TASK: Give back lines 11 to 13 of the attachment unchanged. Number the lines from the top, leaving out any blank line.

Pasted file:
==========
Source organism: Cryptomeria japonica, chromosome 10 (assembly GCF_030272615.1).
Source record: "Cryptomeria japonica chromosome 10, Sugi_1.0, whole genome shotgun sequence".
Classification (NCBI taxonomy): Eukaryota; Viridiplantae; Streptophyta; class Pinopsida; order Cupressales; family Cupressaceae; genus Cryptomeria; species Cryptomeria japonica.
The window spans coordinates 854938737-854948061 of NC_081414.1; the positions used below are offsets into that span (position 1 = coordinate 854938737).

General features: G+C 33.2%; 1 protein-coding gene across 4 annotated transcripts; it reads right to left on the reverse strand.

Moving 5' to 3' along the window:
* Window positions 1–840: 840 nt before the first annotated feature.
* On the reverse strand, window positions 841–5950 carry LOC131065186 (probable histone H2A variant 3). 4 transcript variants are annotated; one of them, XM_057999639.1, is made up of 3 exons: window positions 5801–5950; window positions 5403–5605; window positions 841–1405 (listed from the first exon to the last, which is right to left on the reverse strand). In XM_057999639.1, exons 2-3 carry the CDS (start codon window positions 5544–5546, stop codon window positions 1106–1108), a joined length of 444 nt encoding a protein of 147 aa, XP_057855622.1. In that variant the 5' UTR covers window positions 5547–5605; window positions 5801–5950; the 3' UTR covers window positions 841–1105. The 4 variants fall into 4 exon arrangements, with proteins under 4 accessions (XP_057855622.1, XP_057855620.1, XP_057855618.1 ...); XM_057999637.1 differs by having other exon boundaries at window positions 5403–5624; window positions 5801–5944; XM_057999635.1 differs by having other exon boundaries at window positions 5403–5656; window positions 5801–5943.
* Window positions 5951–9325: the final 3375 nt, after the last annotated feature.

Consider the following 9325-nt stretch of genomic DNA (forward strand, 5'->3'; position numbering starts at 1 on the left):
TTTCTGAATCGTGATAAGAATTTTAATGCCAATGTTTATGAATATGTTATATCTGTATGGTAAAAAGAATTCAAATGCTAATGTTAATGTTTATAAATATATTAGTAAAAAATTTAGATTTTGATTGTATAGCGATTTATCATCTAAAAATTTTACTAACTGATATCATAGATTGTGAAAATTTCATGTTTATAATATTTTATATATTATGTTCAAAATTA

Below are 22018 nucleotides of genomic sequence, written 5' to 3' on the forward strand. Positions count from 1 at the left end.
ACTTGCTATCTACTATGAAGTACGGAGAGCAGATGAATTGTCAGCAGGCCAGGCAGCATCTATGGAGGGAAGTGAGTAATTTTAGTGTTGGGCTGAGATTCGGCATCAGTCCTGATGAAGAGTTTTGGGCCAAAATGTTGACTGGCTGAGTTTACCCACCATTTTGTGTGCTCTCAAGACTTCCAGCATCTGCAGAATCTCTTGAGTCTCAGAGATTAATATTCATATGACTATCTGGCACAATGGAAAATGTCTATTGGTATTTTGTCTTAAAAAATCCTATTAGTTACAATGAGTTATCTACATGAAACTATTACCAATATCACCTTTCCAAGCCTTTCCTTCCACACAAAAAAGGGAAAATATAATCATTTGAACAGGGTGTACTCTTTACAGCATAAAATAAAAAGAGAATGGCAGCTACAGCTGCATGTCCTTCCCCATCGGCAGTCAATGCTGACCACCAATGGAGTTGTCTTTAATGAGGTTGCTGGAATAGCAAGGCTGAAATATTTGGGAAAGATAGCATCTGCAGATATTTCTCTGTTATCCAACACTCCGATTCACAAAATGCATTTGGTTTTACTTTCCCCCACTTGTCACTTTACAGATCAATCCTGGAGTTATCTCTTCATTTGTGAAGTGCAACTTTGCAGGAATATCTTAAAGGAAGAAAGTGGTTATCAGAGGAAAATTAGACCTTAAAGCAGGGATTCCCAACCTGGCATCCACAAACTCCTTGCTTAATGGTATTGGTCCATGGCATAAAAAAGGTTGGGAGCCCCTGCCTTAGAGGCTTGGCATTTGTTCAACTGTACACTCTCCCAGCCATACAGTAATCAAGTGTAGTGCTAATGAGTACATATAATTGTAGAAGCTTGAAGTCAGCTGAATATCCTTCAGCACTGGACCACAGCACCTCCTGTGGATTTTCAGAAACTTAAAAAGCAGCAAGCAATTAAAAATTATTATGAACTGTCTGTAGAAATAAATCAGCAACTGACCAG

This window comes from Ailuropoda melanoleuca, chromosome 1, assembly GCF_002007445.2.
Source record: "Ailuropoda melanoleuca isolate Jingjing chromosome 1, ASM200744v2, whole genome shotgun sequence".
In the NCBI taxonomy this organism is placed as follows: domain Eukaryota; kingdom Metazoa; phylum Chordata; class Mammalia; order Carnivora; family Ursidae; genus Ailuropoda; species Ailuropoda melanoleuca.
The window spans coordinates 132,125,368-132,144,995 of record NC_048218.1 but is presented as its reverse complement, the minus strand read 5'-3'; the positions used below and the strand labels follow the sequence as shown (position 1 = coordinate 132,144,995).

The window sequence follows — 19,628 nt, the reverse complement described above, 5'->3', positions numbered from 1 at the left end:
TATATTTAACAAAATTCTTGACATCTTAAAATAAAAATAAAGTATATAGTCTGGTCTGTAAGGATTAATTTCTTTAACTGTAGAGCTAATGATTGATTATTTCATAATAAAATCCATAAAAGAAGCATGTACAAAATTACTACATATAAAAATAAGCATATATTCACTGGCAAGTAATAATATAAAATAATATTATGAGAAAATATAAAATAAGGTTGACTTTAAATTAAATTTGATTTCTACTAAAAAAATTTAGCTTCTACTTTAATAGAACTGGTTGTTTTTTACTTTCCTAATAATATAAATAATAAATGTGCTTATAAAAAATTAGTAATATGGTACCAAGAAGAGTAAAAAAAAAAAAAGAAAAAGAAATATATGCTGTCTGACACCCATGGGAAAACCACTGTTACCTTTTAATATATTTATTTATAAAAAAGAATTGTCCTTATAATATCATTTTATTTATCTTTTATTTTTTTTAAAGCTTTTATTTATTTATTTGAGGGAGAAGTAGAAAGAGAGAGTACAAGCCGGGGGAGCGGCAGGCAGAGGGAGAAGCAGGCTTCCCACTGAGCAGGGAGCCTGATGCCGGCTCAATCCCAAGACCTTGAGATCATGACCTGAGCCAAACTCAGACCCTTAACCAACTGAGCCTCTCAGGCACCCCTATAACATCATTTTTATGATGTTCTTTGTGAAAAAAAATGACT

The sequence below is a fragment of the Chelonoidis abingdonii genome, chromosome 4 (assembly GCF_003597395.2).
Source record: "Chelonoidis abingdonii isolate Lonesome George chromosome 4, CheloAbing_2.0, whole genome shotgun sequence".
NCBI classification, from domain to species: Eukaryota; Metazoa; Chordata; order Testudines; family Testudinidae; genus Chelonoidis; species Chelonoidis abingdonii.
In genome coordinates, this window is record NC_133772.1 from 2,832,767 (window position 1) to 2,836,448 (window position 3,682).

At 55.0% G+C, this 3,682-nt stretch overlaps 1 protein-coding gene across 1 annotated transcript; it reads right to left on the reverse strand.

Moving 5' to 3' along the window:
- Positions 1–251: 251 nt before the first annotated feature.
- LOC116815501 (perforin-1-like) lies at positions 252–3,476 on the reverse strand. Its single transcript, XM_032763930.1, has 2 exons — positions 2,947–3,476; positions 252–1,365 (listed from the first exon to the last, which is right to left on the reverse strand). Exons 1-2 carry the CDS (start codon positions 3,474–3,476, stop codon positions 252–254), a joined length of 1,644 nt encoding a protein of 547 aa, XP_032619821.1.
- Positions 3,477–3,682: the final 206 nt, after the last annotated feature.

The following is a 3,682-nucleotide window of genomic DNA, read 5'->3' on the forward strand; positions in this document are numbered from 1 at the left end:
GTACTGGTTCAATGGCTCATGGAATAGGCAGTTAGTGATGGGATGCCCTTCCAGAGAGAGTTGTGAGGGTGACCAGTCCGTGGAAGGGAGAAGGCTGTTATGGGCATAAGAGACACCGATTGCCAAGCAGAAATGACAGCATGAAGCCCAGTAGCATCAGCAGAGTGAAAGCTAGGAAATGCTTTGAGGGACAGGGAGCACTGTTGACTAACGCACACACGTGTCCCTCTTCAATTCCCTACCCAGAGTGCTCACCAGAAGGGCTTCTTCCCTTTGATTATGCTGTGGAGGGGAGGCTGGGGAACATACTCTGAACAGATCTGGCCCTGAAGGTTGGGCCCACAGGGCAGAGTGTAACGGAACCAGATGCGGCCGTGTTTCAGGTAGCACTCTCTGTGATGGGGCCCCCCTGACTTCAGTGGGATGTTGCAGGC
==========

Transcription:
TTTCTGAATCGTGATAAGAATTTTAATGCCAATGTTTATGAATATGTTATATCTGTATGGTAAAAAGAATTCAAATGCTAATGTTAATGTTTATAAATATATTAGTAAAAAATTTAGATTTTGATTGTATAGCGATTTATCATCTAAAAATTTTACTAACTGATATCATAGATTGTGAAAATTTCATGTTTATAATATTTTATATATTATGTTCAAAATTA

Below are 22018 nucleotides of genomic sequence, written 5' to 3' on the forward strand. Positions count from 1 at the left end.
ACTTGCTATCTACTATGAAGTACGGAGAGCAGATGAATTGTCAGCAGGCCAGGCAGCATCTATGGAGGGAAGTGAGTAATTTTAGTGTTGGGCTGAGATTCGGCATCAGTCCTGATGAAGAGTTTTGGGCCAAAATGTTGACTGGCTGAGTTTACCCACCATTTTGTGTGCTCTCAAGACTTCCAGCATCTGCAGAATCTCTTGAGTCTCAGAGATTAATATTCATATGACTATCTGGCACAATGGAAAATGTCTATTGGTATTTTGTCTTAAAAAATCCTATTAGTTACAATGAGTTATCTACATGAAACTATTACCAATATCACCTTTCCAAGCCTTTCCTTCCACACAAAAAAGGGAAAATATAATCATTTGAACAGGGTGTACTCTTTACAGCATAAAATAAAAAGAGAATGGCAGCTACAGCTGCATGTCCTTCCCCATCGGCAGTCAATGCTGACCACCAATGGAGTTGTCTTTAATGAGGTTGCTGGAATAGCAAGGCTGAAATATTTGGGAAAGATAGCATCTGCAGATATTTCTCTGTTATCCAACACTCCGATTCACAAAATGCATTTGGTTTTACTTTCCCCCACTTGTCACTTTACAGATCAATCCTGGAGTTATCTCTTCATTTGTGAAGTGCAACTTTGCAGGAATATCTTAAAGGAAGAAAGTGGTTATCAGAGGAAAATTAGACCTTAAAGCAGGGATTCCCAACCTGGCATCCACAAACTCCTTGCTTAATGGTATTGGTCCATGGCATAAAAAAGGTTGGGAGCCCCTGCCTTAGAGGCTTGGCATTTGTTCAACTGTACACTCTCCCAGCCATACAGTAATCAAGTGTAGTGCTAATGAGTACATATAATTGTAGAAGCTTGAAGTCAGCTGAATATCCTTCAGCACTGGACCACAGCACCTCCTGTGGATTTTCAGAAACTTAAAAAGCAGCAAGCAATTAAAAATTATTATGAACTGTCTGTAGAAATAAATCAGCAACTGACCAG